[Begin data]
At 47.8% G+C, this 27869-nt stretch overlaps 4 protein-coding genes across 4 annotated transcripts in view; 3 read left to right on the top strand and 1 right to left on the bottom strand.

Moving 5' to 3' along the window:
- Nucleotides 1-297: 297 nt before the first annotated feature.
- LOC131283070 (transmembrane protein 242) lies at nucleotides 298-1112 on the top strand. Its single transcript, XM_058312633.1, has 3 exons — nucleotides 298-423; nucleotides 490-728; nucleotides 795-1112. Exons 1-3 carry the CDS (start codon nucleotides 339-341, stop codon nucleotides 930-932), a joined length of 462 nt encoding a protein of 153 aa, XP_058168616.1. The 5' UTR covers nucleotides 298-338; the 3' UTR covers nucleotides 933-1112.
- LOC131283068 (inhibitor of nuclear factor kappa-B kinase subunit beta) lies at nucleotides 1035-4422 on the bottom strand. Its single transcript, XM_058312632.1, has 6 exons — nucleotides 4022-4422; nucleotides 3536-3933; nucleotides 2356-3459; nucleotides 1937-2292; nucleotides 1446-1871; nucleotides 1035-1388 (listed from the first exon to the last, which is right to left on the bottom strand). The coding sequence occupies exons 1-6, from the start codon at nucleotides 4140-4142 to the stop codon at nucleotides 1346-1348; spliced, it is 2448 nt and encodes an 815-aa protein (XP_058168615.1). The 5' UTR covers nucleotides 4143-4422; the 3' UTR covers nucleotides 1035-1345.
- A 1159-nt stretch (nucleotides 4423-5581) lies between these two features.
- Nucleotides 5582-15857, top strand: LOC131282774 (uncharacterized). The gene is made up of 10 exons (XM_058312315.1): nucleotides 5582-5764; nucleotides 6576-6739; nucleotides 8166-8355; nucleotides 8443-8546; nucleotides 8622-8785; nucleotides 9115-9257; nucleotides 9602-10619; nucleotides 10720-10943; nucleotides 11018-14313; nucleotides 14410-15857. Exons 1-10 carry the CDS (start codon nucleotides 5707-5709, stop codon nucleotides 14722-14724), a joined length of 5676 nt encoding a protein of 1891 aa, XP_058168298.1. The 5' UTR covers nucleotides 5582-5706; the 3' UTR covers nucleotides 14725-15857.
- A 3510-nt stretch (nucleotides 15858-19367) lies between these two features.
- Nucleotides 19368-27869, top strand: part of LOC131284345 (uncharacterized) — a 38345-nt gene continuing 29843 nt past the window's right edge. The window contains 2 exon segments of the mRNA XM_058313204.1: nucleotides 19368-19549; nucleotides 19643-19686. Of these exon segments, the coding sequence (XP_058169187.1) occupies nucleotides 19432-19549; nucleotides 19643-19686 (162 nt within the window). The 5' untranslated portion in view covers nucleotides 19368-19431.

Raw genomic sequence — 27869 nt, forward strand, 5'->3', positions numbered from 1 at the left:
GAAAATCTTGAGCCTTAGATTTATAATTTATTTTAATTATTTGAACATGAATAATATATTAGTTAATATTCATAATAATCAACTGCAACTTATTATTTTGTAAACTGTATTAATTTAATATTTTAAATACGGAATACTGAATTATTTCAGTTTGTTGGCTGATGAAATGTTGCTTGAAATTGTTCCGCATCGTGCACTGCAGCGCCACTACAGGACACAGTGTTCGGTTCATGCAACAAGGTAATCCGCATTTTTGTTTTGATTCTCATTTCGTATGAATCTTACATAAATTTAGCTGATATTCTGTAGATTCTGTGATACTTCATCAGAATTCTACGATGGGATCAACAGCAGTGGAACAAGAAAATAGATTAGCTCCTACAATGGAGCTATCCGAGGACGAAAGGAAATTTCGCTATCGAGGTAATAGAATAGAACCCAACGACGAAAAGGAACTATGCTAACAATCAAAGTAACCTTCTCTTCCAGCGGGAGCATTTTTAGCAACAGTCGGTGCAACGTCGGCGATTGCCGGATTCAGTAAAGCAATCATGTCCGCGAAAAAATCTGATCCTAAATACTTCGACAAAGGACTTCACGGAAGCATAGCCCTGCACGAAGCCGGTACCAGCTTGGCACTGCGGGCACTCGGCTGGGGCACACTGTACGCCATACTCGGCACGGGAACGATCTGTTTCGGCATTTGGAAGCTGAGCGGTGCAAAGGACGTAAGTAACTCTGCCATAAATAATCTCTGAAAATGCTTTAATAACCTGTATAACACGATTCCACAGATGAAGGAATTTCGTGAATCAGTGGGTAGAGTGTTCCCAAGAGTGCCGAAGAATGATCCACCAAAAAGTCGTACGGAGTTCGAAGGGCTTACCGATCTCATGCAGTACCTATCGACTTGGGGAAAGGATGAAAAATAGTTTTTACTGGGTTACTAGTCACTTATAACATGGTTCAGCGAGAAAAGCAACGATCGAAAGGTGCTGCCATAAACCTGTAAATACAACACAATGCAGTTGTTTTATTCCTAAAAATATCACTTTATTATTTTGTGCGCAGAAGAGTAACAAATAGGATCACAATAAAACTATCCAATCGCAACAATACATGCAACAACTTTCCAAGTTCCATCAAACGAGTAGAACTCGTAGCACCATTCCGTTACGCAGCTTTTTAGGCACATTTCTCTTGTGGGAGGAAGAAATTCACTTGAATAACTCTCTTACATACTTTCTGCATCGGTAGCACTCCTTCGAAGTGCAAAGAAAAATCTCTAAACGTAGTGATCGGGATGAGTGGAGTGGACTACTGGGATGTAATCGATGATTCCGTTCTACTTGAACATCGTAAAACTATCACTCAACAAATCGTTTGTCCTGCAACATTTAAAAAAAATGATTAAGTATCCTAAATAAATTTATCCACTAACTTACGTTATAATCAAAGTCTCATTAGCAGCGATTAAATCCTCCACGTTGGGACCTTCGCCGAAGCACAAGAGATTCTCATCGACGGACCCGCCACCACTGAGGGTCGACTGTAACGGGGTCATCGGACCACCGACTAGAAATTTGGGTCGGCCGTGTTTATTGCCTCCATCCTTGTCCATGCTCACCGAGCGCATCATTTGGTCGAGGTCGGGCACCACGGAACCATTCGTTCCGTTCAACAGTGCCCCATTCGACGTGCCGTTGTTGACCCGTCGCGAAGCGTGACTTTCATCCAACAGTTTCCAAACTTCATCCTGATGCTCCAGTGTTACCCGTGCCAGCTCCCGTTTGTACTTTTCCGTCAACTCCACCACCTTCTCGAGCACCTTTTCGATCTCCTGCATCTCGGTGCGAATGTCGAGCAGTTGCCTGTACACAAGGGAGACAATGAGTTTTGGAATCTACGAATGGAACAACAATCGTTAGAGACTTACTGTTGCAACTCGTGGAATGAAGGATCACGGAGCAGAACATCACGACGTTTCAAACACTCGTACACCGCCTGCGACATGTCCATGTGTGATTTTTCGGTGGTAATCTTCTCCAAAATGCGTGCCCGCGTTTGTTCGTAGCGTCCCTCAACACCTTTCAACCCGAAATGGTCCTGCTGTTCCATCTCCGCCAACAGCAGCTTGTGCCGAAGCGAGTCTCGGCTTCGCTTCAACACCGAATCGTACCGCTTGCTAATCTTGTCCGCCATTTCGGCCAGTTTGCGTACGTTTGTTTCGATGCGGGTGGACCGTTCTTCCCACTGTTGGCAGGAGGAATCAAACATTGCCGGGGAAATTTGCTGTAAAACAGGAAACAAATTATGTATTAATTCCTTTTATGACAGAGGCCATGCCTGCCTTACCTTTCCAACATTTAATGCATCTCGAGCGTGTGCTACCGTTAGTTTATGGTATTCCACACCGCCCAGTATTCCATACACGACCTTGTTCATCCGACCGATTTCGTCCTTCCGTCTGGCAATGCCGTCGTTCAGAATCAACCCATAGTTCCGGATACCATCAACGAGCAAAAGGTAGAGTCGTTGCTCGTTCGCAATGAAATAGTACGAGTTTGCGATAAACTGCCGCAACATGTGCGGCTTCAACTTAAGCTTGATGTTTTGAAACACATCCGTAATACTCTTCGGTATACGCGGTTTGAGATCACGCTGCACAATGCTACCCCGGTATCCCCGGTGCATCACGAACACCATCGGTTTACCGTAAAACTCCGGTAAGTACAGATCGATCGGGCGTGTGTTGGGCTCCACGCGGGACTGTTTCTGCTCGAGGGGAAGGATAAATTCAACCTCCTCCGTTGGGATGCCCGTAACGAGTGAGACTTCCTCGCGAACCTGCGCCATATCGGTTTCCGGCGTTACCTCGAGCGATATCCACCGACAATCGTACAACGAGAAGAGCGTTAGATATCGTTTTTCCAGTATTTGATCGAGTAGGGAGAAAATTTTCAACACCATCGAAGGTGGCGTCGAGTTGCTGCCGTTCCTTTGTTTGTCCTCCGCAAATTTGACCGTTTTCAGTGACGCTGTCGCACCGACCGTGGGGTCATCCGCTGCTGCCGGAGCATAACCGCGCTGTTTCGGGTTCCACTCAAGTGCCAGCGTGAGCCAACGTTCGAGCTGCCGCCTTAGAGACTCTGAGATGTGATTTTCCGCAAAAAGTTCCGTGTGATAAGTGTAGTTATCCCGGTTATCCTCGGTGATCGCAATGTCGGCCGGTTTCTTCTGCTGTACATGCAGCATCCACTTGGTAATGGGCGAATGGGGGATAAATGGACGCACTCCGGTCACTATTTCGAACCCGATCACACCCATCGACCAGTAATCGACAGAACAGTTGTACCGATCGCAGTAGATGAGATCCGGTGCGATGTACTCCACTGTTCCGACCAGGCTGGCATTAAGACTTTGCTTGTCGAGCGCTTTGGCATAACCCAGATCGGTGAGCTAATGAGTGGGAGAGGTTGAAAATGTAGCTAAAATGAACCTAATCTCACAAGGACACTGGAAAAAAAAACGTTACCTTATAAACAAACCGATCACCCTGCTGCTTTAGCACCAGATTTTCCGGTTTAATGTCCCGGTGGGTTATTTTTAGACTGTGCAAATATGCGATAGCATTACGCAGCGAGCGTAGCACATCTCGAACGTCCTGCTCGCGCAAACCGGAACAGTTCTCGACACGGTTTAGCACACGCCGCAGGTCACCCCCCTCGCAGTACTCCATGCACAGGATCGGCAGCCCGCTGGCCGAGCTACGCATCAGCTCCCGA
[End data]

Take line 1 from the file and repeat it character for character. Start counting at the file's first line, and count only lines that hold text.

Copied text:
At 47.8% G+C, this 27869-nt stretch overlaps 4 protein-coding genes across 4 annotated transcripts in view; 3 read left to right on the top strand and 1 right to left on the bottom strand.